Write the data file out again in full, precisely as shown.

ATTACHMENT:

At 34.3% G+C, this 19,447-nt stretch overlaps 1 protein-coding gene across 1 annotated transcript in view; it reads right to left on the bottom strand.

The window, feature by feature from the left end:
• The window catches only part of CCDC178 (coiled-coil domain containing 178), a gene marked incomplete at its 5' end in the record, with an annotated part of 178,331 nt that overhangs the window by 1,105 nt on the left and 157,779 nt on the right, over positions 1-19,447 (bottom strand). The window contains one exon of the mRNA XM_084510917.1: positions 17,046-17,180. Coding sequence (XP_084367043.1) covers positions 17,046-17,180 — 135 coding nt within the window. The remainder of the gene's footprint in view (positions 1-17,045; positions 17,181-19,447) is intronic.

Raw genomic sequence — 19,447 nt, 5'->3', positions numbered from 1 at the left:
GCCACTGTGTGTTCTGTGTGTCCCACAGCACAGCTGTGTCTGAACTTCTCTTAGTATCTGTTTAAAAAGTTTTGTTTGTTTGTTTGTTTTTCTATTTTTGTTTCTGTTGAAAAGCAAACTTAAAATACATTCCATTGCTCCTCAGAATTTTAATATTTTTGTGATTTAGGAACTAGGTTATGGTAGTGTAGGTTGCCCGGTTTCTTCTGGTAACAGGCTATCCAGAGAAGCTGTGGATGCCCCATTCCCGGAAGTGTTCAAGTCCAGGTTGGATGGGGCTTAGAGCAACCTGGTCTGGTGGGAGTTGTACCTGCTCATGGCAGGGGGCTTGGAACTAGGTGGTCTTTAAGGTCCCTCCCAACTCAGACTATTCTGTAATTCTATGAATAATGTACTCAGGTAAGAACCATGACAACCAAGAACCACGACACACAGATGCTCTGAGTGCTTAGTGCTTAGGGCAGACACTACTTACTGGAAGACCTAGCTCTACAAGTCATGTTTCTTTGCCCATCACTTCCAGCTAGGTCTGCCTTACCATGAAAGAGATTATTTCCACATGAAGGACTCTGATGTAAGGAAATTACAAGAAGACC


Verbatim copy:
At 34.3% G+C, this 19,447-nt stretch overlaps 1 protein-coding gene across 1 annotated transcript in view; it reads right to left on the bottom strand.

The window, feature by feature from the left end:
• The window catches only part of CCDC178 (coiled-coil domain containing 178), a gene marked incomplete at its 5' end in the record, with an annotated part of 178,331 nt that overhangs the window by 1,105 nt on the left and 157,779 nt on the right, over positions 1-19,447 (bottom strand). The window contains one exon of the mRNA XM_084510917.1: positions 17,046-17,180. Coding sequence (XP_084367043.1) covers positions 17,046-17,180 — 135 coding nt within the window. The remainder of the gene's footprint in view (positions 1-17,045; positions 17,181-19,447) is intronic.

Raw genomic sequence — 19,447 nt, 5'->3', positions numbered from 1 at the left:
GCCACTGTGTGTTCTGTGTGTCCCACAGCACAGCTGTGTCTGAACTTCTCTTAGTATCTGTTTAAAAAGTTTTGTTTGTTTGTTTGTTTTTCTATTTTTGTTTCTGTTGAAAAGCAAACTTAAAATACATTCCATTGCTCCTCAGAATTTTAATATTTTTGTGATTTAGGAACTAGGTTATGGTAGTGTAGGTTGCCCGGTTTCTTCTGGTAACAGGCTATCCAGAGAAGCTGTGGATGCCCCATTCCCGGAAGTGTTCAAGTCCAGGTTGGATGGGGCTTAGAGCAACCTGGTCTGGTGGGAGTTGTACCTGCTCATGGCAGGGGGCTTGGAACTAGGTGGTCTTTAAGGTCCCTCCCAACTCAGACTATTCTGTAATTCTATGAATAATGTACTCAGGTAAGAACCATGACAACCAAGAACCACGACACACAGATGCTCTGAGTGCTTAGTGCTTAGGGCAGACACTACTTACTGGAAGACCTAGCTCTACAAGTCATGTTTCTTTGCCCATCACTTCCAGCTAGGTCTGCCTTACCATGAAAGAGATTATTTCCACATGAAGGACTCTGATGTAAGGAAATTACAAGAAGACC